“I hear it a lot that change is slow and the culture in organisations prevents innovative thinking,” says Gordon. “That may be true to an extent but if we want to create the right environment for change we need to engage with and inform people at all levels in the public sector of best practice in the rapidly changing digital world.” A number of programmes now exist that attempt to do so, Gordon points out, including the digital champions programme and SOCITM Top Talent.

“I think we can be quite hard on ourselves when it comes to comparing what we do in the public sector and what is done in the private sector,” adds Gordon. “For example, it’s easy for startups – and there is obviously more of them in the private than public sector – that don’t own their own data centre, they would generally go straight to the cloud. But the same can be said with the same conditions in the public sector - for example, the mygov.scot programme is fully cloud and Revenue Scotland uses a shared facility.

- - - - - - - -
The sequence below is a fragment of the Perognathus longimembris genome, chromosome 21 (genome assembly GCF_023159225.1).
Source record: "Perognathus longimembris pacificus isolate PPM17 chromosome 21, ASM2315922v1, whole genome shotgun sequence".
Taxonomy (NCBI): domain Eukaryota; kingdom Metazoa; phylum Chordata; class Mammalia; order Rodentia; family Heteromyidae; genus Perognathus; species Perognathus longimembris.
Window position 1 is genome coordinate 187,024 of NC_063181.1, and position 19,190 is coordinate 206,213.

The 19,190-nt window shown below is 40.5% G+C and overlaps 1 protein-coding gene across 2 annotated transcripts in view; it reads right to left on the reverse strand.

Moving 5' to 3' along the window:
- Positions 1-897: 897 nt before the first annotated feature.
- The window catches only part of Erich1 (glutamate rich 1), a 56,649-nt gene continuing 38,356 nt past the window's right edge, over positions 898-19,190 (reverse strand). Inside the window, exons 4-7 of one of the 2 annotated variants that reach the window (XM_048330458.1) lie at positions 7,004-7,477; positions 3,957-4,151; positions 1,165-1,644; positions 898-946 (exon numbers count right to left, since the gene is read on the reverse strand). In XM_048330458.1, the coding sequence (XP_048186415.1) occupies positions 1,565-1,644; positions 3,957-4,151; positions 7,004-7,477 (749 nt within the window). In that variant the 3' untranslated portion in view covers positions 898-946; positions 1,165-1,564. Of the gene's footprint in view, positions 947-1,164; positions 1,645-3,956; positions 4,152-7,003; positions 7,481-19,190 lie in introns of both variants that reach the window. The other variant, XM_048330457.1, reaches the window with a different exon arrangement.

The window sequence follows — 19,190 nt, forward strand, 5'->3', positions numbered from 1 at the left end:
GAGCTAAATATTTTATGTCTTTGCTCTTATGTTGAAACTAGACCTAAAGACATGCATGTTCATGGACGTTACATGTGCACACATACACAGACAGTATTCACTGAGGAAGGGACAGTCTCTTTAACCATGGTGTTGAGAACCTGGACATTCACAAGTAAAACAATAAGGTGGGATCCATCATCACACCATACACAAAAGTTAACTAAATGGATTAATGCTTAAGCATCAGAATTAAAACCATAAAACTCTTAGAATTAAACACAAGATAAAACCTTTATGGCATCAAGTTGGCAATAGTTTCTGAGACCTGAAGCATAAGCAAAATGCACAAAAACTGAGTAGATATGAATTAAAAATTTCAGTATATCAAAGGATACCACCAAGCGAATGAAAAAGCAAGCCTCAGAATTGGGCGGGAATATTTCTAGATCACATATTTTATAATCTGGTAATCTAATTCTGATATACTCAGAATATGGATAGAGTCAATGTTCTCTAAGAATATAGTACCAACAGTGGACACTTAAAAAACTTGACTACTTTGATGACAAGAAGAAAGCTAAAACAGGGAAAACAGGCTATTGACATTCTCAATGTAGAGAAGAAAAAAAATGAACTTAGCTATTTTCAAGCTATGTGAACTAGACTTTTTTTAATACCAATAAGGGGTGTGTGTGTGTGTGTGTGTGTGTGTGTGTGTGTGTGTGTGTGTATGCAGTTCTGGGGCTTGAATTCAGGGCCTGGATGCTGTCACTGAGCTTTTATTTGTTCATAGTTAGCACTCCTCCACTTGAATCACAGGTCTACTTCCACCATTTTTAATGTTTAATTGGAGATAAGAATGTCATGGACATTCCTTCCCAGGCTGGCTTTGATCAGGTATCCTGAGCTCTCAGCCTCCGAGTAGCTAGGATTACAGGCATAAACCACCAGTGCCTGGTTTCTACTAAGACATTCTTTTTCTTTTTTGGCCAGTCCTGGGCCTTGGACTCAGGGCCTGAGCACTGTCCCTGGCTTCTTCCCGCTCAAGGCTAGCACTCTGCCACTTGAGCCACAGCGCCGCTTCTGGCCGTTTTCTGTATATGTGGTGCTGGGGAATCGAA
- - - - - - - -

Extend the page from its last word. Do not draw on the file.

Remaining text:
“Finance, quite rightly, is also scrutinised more and ICT failures in the past in the public sector perhaps means what some would see as revolutionary change needs to be more evolutionary and this perhaps is a consideration when looking at the pace of change.

“I am confident that we will create a model that will enable public sector organisations to move with more pace and certainty, particularly around security into a more consolidated environment that will support the Scottish Government’s ambition to be a world-class digital nation by 2020 and deliver digital public services shaped around people’s needs and easily-accessible by users.”